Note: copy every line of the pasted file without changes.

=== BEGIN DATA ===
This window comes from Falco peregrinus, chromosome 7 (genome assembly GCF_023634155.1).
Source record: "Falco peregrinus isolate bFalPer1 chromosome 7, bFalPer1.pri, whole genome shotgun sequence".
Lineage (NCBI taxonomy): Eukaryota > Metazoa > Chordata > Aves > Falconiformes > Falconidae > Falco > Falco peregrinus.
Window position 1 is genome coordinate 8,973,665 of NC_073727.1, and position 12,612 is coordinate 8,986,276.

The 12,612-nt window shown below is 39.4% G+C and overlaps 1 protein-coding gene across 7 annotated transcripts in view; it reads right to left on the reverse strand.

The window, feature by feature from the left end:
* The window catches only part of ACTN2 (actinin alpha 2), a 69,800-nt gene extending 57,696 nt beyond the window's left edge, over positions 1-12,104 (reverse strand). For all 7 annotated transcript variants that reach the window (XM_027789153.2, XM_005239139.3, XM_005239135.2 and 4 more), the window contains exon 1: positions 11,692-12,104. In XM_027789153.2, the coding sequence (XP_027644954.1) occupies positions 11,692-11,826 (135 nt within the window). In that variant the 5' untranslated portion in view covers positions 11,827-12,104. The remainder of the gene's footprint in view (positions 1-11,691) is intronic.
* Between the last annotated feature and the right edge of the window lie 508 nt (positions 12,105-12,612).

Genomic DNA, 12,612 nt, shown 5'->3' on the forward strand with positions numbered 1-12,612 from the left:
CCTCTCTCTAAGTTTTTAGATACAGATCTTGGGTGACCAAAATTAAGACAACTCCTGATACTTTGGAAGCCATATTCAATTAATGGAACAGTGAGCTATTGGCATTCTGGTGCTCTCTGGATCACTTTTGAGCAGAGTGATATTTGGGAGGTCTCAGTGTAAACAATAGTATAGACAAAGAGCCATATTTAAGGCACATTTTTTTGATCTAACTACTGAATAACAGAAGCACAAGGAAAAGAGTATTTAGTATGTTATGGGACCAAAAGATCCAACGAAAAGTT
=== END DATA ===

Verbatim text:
This window comes from Falco peregrinus, chromosome 7 (genome assembly GCF_023634155.1).
Source record: "Falco peregrinus isolate bFalPer1 chromosome 7, bFalPer1.pri, whole genome shotgun sequence".
Lineage (NCBI taxonomy): Eukaryota > Metazoa > Chordata > Aves > Falconiformes > Falconidae > Falco > Falco peregrinus.
Window position 1 is genome coordinate 8,973,665 of NC_073727.1, and position 12,612 is coordinate 8,986,276.

The 12,612-nt window shown below is 39.4% G+C and overlaps 1 protein-coding gene across 7 annotated transcripts in view; it reads right to left on the reverse strand.

The window, feature by feature from the left end:
* The window catches only part of ACTN2 (actinin alpha 2), a 69,800-nt gene extending 57,696 nt beyond the window's left edge, over positions 1-12,104 (reverse strand). For all 7 annotated transcript variants that reach the window (XM_027789153.2, XM_005239139.3, XM_005239135.2 and 4 more), the window contains exon 1: positions 11,692-12,104. In XM_027789153.2, the coding sequence (XP_027644954.1) occupies positions 11,692-11,826 (135 nt within the window). In that variant the 5' untranslated portion in view covers positions 11,827-12,104. The remainder of the gene's footprint in view (positions 1-11,691) is intronic.
* Between the last annotated feature and the right edge of the window lie 508 nt (positions 12,105-12,612).

Genomic DNA, 12,612 nt, shown 5'->3' on the forward strand with positions numbered 1-12,612 from the left:
CCTCTCTCTAAGTTTTTAGATACAGATCTTGGGTGACCAAAATTAAGACAACTCCTGATACTTTGGAAGCCATATTCAATTAATGGAACAGTGAGCTATTGGCATTCTGGTGCTCTCTGGATCACTTTTGAGCAGAGTGATATTTGGGAGGTCTCAGTGTAAACAATAGTATAGACAAAGAGCCATATTTAAGGCACATTTTTTTGATCTAACTACTGAATAACAGAAGCACAAGGAAAAGAGTATTTAGTATGTTATGGGACCAAAAGATCCAACGAAAAGTT